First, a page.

Part of that continuing conversion is the growing towards Christ which takes place through the recognition, admission, contrition, and absolution of sin. In this, the Christian is restored to the grace of baptism through God’s forgiveness in the sacramental action of Confession. When we Christians do something wrong, we don’t only have vocabulary to describe it – e.g. sin – but we also have a clear moral code by which we are able to judge the act. ‘Wrong’ and ‘Sin’ are not only fluid terms in the Western secular mindset, but they are always applied subjectively because no moral code exists independently of the Judeo-Christian moral law which undergirds the very fibre of society. Thus we have the analogous situation of a senior Churchman being decried for doing something which secular society encourages and promotes, and the cries of hypocrisy from certain quarters begin to ring hollow.
Last night I had a fairly robust interaction with a few people on Twitter about the Jimmy Carr tax controversy which has been in the news here the past few days. My point was that, whatever level of hypocrisy might have been exercise by the comedian, the moral question with regard to tax avoidance is one which (in this case) cannot be separated from the legal requirements placed on UK citizens.
What do I mean by that? Well, firstly a small example. Is it immoral to buy a bottle of gin in Duty Free shops? I sincerely hope not. This is because the government has, under certain circumstances, allowed a dispensation from paying a certain amount of taxation on a commodity. Is it immoral, then, to pay not one penny more than your annual tax bill requires? No. The government asks for X amount, and we respond to that in a way which fulfils Christ’s command – Render unto Caesar that which is Caesar’s.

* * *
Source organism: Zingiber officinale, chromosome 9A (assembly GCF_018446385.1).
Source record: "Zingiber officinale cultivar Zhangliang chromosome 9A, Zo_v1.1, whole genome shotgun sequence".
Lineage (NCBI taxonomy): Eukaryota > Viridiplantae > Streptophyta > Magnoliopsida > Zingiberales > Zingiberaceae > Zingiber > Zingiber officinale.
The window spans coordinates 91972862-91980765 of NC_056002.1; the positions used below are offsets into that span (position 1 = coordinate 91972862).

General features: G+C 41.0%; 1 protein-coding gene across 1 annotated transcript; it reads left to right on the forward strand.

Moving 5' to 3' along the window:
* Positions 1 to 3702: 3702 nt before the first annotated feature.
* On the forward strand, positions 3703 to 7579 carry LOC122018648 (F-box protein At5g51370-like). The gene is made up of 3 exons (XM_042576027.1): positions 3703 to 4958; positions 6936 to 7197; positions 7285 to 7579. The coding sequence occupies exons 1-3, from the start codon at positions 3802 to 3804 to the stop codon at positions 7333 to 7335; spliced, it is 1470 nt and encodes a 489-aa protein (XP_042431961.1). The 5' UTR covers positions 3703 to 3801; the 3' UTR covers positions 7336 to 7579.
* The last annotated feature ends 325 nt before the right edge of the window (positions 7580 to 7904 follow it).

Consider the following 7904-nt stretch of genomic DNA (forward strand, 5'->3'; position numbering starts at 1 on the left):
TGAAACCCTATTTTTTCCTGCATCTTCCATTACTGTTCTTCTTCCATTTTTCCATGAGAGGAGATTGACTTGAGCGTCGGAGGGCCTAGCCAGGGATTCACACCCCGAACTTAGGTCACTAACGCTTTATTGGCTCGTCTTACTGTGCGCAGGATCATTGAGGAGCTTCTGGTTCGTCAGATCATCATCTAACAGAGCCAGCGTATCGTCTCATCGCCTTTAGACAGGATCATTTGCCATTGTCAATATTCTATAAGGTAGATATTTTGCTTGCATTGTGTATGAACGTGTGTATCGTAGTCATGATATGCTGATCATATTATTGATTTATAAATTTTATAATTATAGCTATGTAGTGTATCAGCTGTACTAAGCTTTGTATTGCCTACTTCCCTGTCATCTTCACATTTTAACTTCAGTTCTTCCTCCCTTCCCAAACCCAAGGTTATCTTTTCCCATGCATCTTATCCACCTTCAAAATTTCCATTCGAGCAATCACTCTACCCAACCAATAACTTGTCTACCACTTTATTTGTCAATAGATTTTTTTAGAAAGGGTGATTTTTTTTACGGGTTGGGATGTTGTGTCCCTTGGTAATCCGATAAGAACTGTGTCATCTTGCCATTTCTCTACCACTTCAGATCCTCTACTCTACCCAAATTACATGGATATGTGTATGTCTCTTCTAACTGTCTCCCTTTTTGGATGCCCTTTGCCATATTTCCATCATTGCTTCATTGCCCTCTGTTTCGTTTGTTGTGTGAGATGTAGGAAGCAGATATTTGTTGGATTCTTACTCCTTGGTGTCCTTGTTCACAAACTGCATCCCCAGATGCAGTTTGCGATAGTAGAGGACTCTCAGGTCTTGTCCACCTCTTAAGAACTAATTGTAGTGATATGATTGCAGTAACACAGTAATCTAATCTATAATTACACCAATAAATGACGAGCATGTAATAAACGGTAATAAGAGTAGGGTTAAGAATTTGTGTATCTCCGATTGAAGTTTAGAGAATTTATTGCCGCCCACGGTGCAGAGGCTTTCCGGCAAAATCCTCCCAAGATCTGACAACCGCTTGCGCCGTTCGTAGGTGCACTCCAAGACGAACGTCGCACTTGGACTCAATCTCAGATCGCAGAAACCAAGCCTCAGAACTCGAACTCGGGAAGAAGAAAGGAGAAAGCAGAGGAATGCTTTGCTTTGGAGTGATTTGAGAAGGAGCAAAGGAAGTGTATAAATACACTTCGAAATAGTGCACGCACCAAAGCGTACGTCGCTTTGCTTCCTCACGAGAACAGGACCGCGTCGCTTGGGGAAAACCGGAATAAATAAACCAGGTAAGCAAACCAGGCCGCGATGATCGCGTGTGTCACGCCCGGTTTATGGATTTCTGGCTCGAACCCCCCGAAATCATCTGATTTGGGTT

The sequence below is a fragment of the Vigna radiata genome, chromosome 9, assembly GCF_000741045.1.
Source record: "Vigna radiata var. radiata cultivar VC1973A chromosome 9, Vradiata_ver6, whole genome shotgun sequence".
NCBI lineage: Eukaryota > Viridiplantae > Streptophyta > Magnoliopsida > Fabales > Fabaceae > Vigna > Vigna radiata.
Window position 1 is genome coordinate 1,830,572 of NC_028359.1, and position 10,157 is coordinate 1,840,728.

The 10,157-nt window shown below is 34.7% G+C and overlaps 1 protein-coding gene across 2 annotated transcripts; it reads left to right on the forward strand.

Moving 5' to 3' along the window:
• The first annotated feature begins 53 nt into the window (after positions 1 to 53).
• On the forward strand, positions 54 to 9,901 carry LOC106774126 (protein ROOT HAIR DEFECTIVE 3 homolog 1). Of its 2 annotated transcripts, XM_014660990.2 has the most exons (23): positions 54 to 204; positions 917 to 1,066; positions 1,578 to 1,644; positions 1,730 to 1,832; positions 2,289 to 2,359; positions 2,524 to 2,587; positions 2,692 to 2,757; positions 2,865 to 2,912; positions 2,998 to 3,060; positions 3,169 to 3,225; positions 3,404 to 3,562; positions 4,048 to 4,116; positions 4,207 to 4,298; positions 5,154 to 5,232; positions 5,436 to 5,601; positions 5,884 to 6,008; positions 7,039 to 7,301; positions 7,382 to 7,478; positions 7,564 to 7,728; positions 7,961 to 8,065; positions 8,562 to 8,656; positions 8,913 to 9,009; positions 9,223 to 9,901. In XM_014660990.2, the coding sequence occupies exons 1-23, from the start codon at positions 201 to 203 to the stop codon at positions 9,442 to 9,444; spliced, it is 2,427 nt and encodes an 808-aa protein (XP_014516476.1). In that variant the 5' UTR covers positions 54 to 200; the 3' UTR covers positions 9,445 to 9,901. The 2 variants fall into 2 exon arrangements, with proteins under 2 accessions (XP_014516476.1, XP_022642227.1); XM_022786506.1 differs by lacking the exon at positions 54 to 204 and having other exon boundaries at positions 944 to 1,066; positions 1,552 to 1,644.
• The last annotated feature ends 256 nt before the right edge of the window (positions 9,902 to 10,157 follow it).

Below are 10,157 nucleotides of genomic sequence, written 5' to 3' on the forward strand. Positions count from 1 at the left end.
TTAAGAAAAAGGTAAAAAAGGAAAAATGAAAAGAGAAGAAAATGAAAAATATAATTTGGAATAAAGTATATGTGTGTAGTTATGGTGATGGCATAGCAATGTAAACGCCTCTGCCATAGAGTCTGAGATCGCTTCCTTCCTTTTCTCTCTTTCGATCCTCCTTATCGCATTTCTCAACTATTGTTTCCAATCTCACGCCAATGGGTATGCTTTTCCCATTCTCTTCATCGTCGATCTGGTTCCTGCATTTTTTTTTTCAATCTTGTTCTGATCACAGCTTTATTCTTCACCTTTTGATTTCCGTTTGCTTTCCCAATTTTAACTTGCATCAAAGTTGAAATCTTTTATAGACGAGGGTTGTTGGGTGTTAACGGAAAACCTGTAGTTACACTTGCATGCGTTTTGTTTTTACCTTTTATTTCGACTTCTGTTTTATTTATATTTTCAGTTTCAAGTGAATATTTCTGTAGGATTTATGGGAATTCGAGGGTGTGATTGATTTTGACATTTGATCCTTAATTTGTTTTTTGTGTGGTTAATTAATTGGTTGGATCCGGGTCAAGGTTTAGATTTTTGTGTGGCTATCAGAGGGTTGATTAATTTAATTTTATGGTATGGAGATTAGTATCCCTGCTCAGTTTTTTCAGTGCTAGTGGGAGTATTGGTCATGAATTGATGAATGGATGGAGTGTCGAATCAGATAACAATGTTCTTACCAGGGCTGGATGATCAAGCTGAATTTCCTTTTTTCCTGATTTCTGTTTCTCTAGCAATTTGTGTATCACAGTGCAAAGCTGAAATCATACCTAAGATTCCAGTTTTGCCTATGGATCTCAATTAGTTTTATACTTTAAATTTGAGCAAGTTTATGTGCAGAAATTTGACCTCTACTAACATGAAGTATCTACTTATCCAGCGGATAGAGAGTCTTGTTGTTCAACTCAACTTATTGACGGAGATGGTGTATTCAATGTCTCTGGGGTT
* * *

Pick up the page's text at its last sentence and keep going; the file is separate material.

So, then, is legitimate tax avoidance (not evasion, I hasten to add) immoral? Well how can it be? If there is a legal loophole which allows a person to say that they do not have to pay more than they have to, why would it be immoral for them to make use of it?
Whether or not it is desirable for the government to allow such loopholes to exist is, I think, a valid question. But if somebody legitimately and legally avoids paying more than they must, then this is surely not their error but their right and duty, especially if they have dependents (such as a family).
Now, I must add that this is not a defence of those who engender a smash and grab attitude. It is immoral, for example, for a person to have wealth and yet not give at least some of that wealth over to aid the poor and those less fortunate. But that’s not the question that is directly posed here. Rather, the act which is being described as ‘immoral’ (by the PM, no less), is in fact an example of a legitimate exercise of civil law. Whether or not that law should now be changed – well, that’s a different question altogether.
For those interested in reading more about the Catholic approach to taxation, I would heartily recommend the excellent writings of Germain Grisez, in his excellent and concise The Way of the Lord Jesus. It is available for free (!) online, and I would recommend this, this and this as good places to start.
Update: Maybe he read this and was filled with remorse and contrition. Maybe not. Anyway, Jimmy Carr has (within minutes of me posting this) put this statement out to his 2, 302, 756 followers on Twitter:
I appreciate as a comedian, people will expect me to ‘make light’ of this situation, but I’m not going to in this statement as this is obviously a serious matter. I met with a financial advisor and he said to me “Do you want to pay less tax? It’s totally legal.” I said “Yes.” I now realise I’ve made a terrible error of judgement. Although I’ve been advised the K2 Tax scheme is entirely legal, and has been fully disclosed to HMRC (Her Majesty’s Revenue and Customs), I’m no longer involved in it and will in future conduct my financial affairs much more responsibly. Apologies to everyone. Jimmy Carr.
Credit where credit’s due. As it were. No pun intended.